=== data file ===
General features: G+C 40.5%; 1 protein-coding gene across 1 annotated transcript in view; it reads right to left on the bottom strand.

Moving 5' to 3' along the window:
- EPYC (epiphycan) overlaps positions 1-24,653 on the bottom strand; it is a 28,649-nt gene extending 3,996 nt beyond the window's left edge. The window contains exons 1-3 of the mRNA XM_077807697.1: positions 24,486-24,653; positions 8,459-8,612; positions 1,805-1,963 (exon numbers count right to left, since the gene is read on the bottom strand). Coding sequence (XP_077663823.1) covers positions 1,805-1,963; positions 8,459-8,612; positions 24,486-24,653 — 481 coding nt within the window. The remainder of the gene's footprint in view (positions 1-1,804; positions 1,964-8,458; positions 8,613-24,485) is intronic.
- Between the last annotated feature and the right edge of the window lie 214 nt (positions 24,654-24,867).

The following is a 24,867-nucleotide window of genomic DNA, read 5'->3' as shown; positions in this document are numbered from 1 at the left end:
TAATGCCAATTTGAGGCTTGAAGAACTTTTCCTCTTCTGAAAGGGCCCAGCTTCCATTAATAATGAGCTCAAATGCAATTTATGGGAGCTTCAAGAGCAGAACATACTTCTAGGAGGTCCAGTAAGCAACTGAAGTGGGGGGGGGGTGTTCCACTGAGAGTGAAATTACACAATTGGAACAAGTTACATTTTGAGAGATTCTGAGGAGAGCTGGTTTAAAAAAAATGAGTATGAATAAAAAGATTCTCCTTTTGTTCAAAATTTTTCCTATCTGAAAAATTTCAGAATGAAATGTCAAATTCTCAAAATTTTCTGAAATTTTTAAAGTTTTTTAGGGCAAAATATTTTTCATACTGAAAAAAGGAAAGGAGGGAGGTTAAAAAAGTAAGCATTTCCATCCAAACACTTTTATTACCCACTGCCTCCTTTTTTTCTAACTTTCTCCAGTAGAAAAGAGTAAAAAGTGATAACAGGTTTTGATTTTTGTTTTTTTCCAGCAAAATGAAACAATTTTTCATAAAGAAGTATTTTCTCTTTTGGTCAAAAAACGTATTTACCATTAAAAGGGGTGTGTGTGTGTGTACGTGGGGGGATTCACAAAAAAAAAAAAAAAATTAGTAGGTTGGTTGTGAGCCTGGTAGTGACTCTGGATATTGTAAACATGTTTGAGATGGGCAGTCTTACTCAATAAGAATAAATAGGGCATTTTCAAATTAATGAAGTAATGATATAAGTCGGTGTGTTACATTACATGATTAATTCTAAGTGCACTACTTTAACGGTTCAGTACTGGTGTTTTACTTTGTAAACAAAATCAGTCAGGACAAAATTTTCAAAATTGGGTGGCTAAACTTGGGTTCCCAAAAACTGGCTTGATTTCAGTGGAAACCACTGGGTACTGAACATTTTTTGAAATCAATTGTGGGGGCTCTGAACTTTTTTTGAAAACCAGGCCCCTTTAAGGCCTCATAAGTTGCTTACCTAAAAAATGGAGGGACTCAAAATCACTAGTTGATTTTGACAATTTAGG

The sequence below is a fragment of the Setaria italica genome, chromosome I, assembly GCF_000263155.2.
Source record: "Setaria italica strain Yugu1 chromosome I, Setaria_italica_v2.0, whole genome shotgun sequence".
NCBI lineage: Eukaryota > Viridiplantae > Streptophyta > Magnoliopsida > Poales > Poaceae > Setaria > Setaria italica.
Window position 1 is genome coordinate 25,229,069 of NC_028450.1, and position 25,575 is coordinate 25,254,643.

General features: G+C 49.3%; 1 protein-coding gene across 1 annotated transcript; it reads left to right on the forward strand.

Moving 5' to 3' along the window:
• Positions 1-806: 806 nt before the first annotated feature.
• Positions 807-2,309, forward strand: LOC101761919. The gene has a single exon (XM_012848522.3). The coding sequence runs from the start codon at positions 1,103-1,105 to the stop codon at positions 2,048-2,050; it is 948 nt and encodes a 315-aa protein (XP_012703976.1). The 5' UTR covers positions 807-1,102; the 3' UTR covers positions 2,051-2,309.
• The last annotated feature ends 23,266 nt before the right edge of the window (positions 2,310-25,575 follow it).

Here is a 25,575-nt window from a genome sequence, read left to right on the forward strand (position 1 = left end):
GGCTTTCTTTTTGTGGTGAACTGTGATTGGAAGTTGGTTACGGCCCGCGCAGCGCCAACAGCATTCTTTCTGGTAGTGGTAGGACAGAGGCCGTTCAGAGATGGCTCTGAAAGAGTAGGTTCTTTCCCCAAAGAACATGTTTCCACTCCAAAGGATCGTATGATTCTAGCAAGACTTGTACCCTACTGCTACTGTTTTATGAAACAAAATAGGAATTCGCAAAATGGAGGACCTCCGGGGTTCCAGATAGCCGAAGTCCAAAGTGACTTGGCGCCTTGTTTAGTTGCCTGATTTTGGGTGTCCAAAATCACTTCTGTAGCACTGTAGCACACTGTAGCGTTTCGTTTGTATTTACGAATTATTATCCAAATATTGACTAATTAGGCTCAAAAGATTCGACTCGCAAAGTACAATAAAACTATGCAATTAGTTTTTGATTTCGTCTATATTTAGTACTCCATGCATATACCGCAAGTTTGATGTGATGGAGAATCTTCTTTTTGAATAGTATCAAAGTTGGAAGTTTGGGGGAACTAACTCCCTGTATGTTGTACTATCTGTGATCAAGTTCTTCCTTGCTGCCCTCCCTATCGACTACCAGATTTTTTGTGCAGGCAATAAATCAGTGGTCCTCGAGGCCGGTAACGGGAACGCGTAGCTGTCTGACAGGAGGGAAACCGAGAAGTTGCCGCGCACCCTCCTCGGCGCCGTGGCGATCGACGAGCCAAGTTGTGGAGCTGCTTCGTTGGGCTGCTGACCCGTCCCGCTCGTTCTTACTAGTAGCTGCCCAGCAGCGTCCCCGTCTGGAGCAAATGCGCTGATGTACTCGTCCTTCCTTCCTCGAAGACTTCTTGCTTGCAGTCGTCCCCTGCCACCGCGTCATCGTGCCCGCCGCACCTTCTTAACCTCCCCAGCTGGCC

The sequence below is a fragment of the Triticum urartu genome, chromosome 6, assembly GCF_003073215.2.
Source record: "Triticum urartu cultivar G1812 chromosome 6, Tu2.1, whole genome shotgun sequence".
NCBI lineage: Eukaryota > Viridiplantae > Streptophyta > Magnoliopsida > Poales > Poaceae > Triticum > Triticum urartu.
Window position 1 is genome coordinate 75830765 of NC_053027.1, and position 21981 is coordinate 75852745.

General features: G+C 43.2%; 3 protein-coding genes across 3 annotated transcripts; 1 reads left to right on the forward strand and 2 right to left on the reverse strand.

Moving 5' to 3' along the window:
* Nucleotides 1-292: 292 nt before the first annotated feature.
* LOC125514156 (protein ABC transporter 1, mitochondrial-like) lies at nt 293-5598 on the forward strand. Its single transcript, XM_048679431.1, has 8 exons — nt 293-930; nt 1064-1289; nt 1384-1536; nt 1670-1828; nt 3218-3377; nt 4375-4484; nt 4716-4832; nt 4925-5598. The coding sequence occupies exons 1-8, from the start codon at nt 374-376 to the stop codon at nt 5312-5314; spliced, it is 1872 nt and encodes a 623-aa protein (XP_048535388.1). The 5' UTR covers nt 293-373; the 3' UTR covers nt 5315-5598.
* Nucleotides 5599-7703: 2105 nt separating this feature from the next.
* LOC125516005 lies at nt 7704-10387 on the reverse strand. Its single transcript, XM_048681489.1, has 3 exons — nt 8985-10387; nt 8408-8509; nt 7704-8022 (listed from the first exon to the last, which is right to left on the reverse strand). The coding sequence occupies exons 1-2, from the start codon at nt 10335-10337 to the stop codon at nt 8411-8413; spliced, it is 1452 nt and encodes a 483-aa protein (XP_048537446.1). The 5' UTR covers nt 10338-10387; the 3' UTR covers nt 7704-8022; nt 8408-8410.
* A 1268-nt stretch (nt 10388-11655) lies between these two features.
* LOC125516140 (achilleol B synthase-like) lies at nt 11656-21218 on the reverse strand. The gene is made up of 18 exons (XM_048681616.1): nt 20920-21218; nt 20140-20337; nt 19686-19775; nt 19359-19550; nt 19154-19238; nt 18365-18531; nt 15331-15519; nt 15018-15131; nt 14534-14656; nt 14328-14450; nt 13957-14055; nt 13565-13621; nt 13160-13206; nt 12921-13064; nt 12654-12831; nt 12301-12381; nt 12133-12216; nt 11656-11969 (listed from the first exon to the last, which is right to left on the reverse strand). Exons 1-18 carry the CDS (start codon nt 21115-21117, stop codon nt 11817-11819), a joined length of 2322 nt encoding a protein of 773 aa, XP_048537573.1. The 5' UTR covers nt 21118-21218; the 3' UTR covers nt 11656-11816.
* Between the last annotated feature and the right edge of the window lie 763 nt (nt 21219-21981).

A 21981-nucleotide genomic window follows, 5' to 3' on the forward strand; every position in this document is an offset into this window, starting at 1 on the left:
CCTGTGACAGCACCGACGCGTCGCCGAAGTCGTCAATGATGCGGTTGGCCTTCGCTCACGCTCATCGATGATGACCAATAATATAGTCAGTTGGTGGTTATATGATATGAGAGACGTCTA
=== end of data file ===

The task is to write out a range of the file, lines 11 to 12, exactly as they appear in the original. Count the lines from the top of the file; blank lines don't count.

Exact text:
General features: G+C 49.3%; 1 protein-coding gene across 1 annotated transcript; it reads left to right on the forward strand.

Moving 5' to 3' along the window: